Bruxism is the clinical term for teeth grinding. It affects 8% of adults and 15% of children and often happens for no reason. However, in some cases, it is found to be the result of stress or anxiety. No matter what the cause, bruxism can lead to dental problems, earache, headache, insomnia, and depression.
This article will outline some of the causes, symptoms, and treatments for teeth grinding and help you answer the question, “What is teeth grinding?” Plus, as you’ll find out below, your dentist is also a good resource if you suffer from bruxism and can help with solutions to alleviate the side effects that come with grinding.
Types of Teeth Grinding
Within the condition known as bruxism, there are two types of teeth grinding. Awake bruxism is the most common type and happens when people are awake. Treatment is usually easier because sufferers can participate in resolving it.
Sleep bruxism happens at night, so it often interrupts sleep. It is also harder to treat since people often aren’t aware of the behavior. This type of bruxism is also usually more severe and is associated with sleep apnea and other disorders such as depression and anxiety.
Now let’s explore what causes teeth grinding.
Causes of Teeth Grinding
Research indicates that there may be a genetic component to teeth grinding. If it affected your parents or siblings, you are more likely to grind your teeth, too.
Here are some of the most common causes medical professionals have found for teeth grinding:
- Stress: People grind their teeth due to anxiety, pain, and frustration.
- Diet: Some research indicates having a vitamin D or calcium deficiency can lead to teeth grinding.
- Neurotransmitter imbalance: Research indicates that an imbalance of neurotransmitters in your body can play a role in teeth grinding.
- Medications: Fluoxetine (Prozac) and paroxetine (Paxil) as well as other medications for anxiety and depression can trigger bruxism.
- Lifestyle choices: Smoking, overuse of alcohol and caffeine, and taking drugs like ecstasy and cocaine have been found to cause users to grind their teeth.
It’s also useful to know that teeth grinding is common in children and teenagers during sleep. It often stops when their adult teeth have come through. Discuss this with your dentist if your child grinds their teeth during the night.
Symptoms of Teeth Grinding
If you’re not sure that you grind your teeth, here are some of the things to look for:
- Ear pain
- Sensitive teeth
- Eating disorders
- Damaged enamel
- Face and jaw tension
- Pain in your face or jaw
- Tongue and cheek damage
- Depression, anxiety, and stress
- Dislocation or locking of the jaw
- Headache, particularly in the morning
- Chipped, cracked, or worn-down teeth
- Temporomandibular joint (TMJ) clicking, discomfort, or pain
It’s important to consult with your primary care doctor and your dentist for a medical diagnosis, but these symptoms are often associated with grinding your teeth. They will talk to you about your sleep and lifestyle habits to determine the extent of the problem and what treatments are right for you. In many cases, a mouthguard at night will eliminate the problem.
If you notice that you start grinding your teeth after beginning a new medication, talk to the healthcare provider who prescribed it. Changes in the medication may end the teeth grinding. If you begin having pain when you open your mouth or there is sudden tooth pain, see your healthcare provider or dentist for help. Don’t ignore symptoms like this.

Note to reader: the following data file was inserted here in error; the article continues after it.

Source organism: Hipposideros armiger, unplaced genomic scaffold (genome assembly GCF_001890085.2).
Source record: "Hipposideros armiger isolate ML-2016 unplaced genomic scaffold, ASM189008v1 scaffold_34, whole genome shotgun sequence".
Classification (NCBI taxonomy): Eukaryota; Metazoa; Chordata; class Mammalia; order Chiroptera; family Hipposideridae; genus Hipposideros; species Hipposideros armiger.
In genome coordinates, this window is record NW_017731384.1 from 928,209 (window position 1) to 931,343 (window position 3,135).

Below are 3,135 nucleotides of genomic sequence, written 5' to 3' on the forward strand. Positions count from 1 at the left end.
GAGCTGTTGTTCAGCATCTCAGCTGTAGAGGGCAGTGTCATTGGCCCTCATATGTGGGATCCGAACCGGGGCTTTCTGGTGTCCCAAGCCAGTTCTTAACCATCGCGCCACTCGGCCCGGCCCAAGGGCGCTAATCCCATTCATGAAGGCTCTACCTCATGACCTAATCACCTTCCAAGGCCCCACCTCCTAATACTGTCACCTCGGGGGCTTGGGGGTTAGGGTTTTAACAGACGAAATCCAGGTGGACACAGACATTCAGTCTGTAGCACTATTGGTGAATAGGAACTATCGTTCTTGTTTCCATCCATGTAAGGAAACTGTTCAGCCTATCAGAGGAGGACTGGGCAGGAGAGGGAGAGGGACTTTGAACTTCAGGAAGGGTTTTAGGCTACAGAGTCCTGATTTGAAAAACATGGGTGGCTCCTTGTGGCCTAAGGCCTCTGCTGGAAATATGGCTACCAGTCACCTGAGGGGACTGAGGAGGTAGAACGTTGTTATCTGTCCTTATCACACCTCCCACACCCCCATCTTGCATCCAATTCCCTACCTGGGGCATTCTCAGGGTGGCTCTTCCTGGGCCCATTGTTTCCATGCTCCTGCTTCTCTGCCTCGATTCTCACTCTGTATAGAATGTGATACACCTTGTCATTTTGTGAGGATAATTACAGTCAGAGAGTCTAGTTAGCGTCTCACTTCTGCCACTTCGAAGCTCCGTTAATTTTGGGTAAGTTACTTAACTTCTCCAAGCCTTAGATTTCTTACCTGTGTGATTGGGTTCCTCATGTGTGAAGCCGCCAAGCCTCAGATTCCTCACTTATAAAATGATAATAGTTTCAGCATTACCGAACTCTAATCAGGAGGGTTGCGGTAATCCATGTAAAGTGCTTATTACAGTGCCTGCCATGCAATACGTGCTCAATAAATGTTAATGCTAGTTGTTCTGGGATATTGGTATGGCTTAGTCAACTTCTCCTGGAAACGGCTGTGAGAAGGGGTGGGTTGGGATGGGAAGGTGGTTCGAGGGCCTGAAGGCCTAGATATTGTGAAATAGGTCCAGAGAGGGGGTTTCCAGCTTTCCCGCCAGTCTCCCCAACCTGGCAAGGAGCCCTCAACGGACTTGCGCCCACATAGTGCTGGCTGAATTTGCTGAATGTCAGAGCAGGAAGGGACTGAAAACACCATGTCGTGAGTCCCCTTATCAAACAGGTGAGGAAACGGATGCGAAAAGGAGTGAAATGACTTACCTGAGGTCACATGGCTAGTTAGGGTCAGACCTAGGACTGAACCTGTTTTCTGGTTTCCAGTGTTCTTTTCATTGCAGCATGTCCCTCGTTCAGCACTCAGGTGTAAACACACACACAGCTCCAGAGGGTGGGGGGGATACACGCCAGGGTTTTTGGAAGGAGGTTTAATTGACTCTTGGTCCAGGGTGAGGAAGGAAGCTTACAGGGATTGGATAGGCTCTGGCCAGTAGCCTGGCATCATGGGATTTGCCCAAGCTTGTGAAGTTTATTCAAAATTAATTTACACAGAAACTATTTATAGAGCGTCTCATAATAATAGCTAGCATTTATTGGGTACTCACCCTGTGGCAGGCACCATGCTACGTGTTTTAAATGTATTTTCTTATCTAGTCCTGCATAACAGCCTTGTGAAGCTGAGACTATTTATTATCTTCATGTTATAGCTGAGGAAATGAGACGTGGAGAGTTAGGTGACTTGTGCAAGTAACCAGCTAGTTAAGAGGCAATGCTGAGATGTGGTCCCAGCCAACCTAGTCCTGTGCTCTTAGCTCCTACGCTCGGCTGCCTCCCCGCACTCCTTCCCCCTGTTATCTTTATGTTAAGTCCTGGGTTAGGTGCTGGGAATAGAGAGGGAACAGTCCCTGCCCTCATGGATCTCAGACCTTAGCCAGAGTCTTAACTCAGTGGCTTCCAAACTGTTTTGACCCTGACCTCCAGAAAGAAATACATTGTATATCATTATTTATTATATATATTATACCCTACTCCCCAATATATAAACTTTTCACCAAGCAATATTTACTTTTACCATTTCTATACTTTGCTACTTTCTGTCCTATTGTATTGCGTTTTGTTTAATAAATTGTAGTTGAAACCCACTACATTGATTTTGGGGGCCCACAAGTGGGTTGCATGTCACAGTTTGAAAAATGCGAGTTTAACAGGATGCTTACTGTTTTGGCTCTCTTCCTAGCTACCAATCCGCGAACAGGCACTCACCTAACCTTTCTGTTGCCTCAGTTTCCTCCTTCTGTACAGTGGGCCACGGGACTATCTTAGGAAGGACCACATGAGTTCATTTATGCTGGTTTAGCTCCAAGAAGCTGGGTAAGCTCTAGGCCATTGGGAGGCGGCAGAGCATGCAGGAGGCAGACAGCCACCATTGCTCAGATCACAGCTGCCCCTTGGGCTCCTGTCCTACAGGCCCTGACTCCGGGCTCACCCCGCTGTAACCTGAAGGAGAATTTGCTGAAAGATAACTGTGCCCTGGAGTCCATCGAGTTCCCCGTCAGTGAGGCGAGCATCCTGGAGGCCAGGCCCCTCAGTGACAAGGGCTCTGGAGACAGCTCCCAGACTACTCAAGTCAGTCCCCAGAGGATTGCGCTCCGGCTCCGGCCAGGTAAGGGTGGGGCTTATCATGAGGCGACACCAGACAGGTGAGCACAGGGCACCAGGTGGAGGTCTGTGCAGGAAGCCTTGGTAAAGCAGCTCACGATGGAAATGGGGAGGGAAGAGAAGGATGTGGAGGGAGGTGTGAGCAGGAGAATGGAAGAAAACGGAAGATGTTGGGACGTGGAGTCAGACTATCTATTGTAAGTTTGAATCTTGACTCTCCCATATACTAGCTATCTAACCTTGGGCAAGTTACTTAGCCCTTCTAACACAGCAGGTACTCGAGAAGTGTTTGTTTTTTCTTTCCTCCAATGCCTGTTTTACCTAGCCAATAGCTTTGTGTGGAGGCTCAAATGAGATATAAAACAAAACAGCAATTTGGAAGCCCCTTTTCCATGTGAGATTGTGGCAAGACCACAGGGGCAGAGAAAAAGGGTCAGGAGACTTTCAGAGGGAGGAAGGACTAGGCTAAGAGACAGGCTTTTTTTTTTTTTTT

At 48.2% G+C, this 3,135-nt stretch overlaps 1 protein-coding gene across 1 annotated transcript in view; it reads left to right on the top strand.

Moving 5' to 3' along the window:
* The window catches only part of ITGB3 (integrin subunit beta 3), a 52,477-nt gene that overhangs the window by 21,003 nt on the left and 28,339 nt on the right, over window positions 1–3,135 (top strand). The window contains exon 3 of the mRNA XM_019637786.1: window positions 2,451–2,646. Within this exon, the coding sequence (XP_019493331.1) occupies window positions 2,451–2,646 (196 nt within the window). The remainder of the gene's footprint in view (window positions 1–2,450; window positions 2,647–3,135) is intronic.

In some cases of sleep bruxism, a sleep study (polysomnogram) may be prescribed. This can help achieve a definitive diagnosis to determine if you are, in fact, grinding teeth in your sleep and how it is affecting the quality of your sleep. After the study is completed, your medical or dental team will advise you on how to tackle the problem.
Treatment for Teeth Grinding
Once you begin to notice some of the symptoms of bruxism, talk to your dentist to determine if treatment is needed. Ignoring the symptoms can lead to more serious dental problems, which means more time and money spent on treatment. A mouthguard is often the solution but you won’t know until the problem is addressed.
Once you get help from your medical or dental providers, they may recommend one or more of the following treatments:
Wearing a Mouth Guard
Grinding teeth can put up to 250 pounds of force on your teeth and jaw. A customized mouthguard will absorb some of this pressure and can be used both while awake and asleep.
After talking with you, your doctor or dentist may discuss behavior changes like relaxation techniques for your face, jaw, and teeth. Giving up drugs and alcohol will also help, as will smoking cessation.
Biofeedback is a mind-body therapy that teaches you to change how your body functions. While in a biofeedback session, you will be connected to monitoring equipment and instruments that a practitioner uses to evaluate your body’s functions. You are then taught how to change negative body functions like teeth grinding.
In many instances, a change in your current medication regime will eliminate teeth grinding. In other cases, the addition of a medication to help your body regulate neurotransmitters can be effective.
You Can Rely On TLC Dental Center For Help With Teeth Grinding
As you can see, teeth grinding, or bruxism, can damage your teeth but can also lead to more serious complications, such as headaches, insomnia, and depression. There is no definitive answer about what causes you to grind your teeth, but it is believed that stress and anxiety play a role.
In many cases, a mouthguard is all that is needed to resolve the problem. Although there are a number of other treatments available to you through your doctor or dentist.